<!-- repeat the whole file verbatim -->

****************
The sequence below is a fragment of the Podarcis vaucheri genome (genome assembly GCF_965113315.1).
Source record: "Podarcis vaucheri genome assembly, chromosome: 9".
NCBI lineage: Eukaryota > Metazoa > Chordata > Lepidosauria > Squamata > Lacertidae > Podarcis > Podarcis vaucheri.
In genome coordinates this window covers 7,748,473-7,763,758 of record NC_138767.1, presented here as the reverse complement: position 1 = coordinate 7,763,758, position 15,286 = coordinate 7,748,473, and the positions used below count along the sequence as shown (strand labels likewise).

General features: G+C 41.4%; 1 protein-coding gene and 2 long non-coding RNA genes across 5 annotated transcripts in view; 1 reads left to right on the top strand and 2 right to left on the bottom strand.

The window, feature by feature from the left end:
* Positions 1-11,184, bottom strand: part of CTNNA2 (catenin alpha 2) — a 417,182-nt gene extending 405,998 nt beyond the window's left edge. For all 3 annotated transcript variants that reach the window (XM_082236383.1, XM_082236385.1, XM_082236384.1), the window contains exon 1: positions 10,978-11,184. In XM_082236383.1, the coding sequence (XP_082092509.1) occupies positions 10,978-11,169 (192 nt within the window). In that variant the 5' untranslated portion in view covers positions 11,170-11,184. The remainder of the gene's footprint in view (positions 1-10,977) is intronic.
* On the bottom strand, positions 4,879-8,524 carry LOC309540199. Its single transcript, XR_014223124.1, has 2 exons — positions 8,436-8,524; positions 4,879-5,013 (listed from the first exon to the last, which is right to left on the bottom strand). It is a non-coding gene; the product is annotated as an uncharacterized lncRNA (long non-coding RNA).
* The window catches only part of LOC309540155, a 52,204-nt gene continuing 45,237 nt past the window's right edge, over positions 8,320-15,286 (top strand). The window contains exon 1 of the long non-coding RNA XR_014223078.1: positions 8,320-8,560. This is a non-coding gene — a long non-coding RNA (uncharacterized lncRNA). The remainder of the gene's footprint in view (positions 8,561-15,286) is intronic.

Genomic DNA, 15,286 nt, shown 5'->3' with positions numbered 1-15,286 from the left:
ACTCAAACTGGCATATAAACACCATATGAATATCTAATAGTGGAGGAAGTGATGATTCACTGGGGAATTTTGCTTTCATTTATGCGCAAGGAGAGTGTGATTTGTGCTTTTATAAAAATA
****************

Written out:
The sequence below is a fragment of the Podarcis vaucheri genome (genome assembly GCF_965113315.1).
Source record: "Podarcis vaucheri genome assembly, chromosome: 9".
NCBI lineage: Eukaryota > Metazoa > Chordata > Lepidosauria > Squamata > Lacertidae > Podarcis > Podarcis vaucheri.
In genome coordinates this window covers 7,748,473-7,763,758 of record NC_138767.1, presented here as the reverse complement: position 1 = coordinate 7,763,758, position 15,286 = coordinate 7,748,473, and the positions used below count along the sequence as shown (strand labels likewise).

General features: G+C 41.4%; 1 protein-coding gene and 2 long non-coding RNA genes across 5 annotated transcripts in view; 1 reads left to right on the top strand and 2 right to left on the bottom strand.

The window, feature by feature from the left end:
* Positions 1-11,184, bottom strand: part of CTNNA2 (catenin alpha 2) — a 417,182-nt gene extending 405,998 nt beyond the window's left edge. For all 3 annotated transcript variants that reach the window (XM_082236383.1, XM_082236385.1, XM_082236384.1), the window contains exon 1: positions 10,978-11,184. In XM_082236383.1, the coding sequence (XP_082092509.1) occupies positions 10,978-11,169 (192 nt within the window). In that variant the 5' untranslated portion in view covers positions 11,170-11,184. The remainder of the gene's footprint in view (positions 1-10,977) is intronic.
* On the bottom strand, positions 4,879-8,524 carry LOC309540199. Its single transcript, XR_014223124.1, has 2 exons — positions 8,436-8,524; positions 4,879-5,013 (listed from the first exon to the last, which is right to left on the bottom strand). It is a non-coding gene; the product is annotated as an uncharacterized lncRNA (long non-coding RNA).
* The window catches only part of LOC309540155, a 52,204-nt gene continuing 45,237 nt past the window's right edge, over positions 8,320-15,286 (top strand). The window contains exon 1 of the long non-coding RNA XR_014223078.1: positions 8,320-8,560. This is a non-coding gene — a long non-coding RNA (uncharacterized lncRNA). The remainder of the gene's footprint in view (positions 8,561-15,286) is intronic.

Genomic DNA, 15,286 nt, shown 5'->3' with positions numbered 1-15,286 from the left:
ACTCAAACTGGCATATAAACACCATATGAATATCTAATAGTGGAGGAAGTGATGATTCACTGGGGAATTTTGCTTTCATTTATGCGCAAGGAGAGTGTGATTTGTGCTTTTATAAAAATA